Zofia Niemczura has a PhD– and attained her DSc in Physical Metallurgy from Academy of Mining and Metallurgy (AGH) in Krakow, Pl., 1994. She completed her PhD and MD in Metallurgy and Materials Science from School of Materials Engineering, Technical University of Poznan, Pl., where she worked as an Associate Professor. Next, she was Researcher and Visiting Lecturer at University of IL. in Chicago and then accepted the Staff Engineer position in Arcelor Mittal LLC Global R&D, Chicago. Her main research focus in recent years was heat resistant alloys deterioration mechanism and prevention, tool steel, alloy selection and evaluation, failure analysis of manufacturing equipment, and defects in steel sheets. She was granted two USA patents (one is pending), and is the recipient of several recognitions during her carrier in Poland and in USA. She has 33 publications, two books and the student textbook on Mechanical Metallurgy.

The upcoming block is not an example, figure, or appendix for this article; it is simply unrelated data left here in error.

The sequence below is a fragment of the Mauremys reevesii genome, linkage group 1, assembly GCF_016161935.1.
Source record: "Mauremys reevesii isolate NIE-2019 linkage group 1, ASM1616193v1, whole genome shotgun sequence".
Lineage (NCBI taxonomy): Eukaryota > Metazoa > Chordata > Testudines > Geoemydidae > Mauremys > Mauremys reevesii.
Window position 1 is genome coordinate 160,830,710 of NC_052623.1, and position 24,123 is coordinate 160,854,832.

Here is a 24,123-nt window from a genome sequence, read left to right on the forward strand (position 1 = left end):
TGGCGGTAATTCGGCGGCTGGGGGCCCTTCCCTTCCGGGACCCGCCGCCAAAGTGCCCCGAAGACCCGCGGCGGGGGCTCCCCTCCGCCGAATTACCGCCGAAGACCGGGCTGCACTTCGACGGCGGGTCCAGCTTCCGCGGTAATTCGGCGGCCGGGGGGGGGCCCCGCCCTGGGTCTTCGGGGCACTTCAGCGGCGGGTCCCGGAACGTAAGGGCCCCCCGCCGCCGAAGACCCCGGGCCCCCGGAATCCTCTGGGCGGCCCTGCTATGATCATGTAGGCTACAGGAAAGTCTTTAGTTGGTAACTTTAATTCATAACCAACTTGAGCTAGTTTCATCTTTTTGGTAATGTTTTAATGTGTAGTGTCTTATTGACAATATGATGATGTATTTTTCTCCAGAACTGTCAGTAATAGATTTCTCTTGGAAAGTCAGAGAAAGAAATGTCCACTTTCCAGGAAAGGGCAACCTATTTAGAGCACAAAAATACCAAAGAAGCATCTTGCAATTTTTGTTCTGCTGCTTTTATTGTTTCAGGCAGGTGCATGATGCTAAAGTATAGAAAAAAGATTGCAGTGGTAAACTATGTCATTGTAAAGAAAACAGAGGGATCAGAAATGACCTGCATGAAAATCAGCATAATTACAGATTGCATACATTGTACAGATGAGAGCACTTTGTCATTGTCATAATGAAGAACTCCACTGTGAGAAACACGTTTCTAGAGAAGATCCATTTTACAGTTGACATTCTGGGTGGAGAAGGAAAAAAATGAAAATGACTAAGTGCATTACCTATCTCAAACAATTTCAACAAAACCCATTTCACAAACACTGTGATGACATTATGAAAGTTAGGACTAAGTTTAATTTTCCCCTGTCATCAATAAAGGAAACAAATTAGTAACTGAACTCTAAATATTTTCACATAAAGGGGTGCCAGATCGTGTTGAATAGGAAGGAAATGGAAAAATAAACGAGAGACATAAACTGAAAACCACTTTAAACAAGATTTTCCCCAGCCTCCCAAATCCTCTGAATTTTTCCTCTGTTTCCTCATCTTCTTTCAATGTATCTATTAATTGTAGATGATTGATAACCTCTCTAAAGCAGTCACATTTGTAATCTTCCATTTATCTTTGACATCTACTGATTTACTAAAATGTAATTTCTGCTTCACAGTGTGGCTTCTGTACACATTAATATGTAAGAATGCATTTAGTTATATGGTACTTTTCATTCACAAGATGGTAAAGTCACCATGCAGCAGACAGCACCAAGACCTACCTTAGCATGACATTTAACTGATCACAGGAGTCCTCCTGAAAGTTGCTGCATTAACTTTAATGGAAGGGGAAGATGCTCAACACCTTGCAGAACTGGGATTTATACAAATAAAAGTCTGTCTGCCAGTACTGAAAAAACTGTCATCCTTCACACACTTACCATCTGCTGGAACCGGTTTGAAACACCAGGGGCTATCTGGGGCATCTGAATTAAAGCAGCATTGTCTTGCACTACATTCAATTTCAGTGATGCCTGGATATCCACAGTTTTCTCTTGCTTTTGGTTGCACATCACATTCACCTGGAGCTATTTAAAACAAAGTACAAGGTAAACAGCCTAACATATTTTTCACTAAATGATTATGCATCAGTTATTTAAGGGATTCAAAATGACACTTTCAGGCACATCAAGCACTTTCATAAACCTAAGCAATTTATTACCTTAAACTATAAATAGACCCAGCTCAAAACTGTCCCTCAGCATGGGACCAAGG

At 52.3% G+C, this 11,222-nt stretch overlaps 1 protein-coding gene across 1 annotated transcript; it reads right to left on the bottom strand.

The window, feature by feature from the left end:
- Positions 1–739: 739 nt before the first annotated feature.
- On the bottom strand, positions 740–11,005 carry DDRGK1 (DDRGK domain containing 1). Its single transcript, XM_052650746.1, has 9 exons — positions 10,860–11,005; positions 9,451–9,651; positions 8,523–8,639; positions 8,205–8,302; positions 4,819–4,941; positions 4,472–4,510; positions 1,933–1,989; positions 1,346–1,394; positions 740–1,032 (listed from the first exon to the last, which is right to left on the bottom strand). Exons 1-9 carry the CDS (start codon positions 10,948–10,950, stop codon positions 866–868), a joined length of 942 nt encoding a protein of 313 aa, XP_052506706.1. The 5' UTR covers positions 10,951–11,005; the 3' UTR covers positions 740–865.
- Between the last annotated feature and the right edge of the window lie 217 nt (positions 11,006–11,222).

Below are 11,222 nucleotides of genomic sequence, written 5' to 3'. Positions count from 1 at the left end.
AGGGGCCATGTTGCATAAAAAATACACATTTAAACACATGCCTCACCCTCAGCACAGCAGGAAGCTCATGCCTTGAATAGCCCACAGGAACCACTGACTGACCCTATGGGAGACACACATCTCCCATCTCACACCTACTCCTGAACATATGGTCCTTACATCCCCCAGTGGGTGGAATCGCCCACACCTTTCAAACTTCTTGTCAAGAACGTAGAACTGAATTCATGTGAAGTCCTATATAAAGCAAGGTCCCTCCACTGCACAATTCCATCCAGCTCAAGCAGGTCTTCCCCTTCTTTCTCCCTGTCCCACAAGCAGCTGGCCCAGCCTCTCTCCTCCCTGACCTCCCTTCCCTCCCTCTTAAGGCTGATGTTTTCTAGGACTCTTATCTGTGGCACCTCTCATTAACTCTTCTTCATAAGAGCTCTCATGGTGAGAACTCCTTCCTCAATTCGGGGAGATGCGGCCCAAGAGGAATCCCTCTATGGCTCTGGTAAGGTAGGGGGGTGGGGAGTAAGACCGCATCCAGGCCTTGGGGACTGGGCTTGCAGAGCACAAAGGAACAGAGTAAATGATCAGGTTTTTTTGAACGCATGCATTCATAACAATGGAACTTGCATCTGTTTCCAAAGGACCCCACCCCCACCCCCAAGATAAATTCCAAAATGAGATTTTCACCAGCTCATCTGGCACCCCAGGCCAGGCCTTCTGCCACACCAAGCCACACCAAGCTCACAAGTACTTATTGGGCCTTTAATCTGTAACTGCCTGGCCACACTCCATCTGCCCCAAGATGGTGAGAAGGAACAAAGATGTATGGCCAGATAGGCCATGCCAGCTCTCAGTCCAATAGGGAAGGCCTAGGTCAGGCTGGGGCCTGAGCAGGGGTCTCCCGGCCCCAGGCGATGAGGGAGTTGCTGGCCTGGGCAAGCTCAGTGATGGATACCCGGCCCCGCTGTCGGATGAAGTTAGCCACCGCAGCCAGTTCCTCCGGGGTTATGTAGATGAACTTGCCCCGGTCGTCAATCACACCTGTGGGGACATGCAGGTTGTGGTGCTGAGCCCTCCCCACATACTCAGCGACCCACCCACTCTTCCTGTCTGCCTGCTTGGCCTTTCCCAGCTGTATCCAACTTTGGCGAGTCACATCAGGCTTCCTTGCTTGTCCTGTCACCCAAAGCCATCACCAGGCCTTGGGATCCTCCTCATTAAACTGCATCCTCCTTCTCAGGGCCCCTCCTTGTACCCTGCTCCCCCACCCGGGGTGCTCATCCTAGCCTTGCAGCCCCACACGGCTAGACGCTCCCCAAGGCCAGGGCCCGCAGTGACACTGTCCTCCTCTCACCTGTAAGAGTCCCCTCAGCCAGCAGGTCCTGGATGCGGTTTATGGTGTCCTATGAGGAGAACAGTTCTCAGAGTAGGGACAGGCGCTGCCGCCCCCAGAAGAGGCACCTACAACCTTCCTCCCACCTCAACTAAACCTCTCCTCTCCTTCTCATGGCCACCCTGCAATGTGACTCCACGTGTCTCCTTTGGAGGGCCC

A variety of manufacturing, aerospace, and energy industries depend on reliable heat and creep resistant materials able to perform well for a longer time in increasingly demanding conditions such as temperatures much above 1000°C, load, mechanical, or thermal shock, and oxidation. A number of new generation alloys and superalloys designated for service in such extreme environments have recently been developed. Though these alloys offer certain improvements in oxidation resistance, high temperature mechanical properties, and longer creep life, they are still structurally unstable in high temperatures especially those above ~1000°C. It is only a matter of time to when they decay to the point they cannot hold the service condition any longer and fail. The behavior of alloys during long exposure to extreme conditions is complex, and cannot be accurately predicted on the basis of laboratory experiments and/or metallurgical models alone, without verification of its significance through service experience and actual service part evaluation.Therefore, an extensive metallurgical study of manufacturing components made of Fe-, Ni-, and Co-base heat resistant cast alloys has been performed in past years. The structural changes after long exposure to service temperature above 1000°C, heavy load, vibration, and thermal stress have been carefully observed. The key structural changes contributing to alloy decay are: dissolution of one type of carbides and precipitation of the other, carbide coalescence and growth, dendrite recrystallization, grain growth, and oxidation on grain boundaries that become depleted in Cr, weaker, and splintered. These changes are known to promote creep and cracking that significantly affect the alloy lifespan. However, another, not fully recognized aspect associated with the structural changes of heat resistant alloys during extreme service condition is the appearance of a weak magnetism that tends to increase as the alloy deteriorates. The subject alloys are austenitic and theoretically 100% paramagnetic (do not attract magnets) Prolonged exposure to heat triggers a gradual transformation of the alloy from paramagnetic to ferromagnetic (eventually the alloy starts attracting magnets). The origination of the magnetism in the paramagnetic alloys was investigated and explained. The magnetism was measured in some of these alloys using a unique proprietary probe capable of detecting even extremely weak magnetism in early stages of alloy deterioration, when no obvious structural changes of the alloy can be seen. It was also found that the ferromagnetism of the alloys is proportional to the level of alloy deterioration. Testing the level of magnetism in the austenitic heat resistant alloys could potentially be an excellent tool for the evaluation of the current alloy condition and remaining life.
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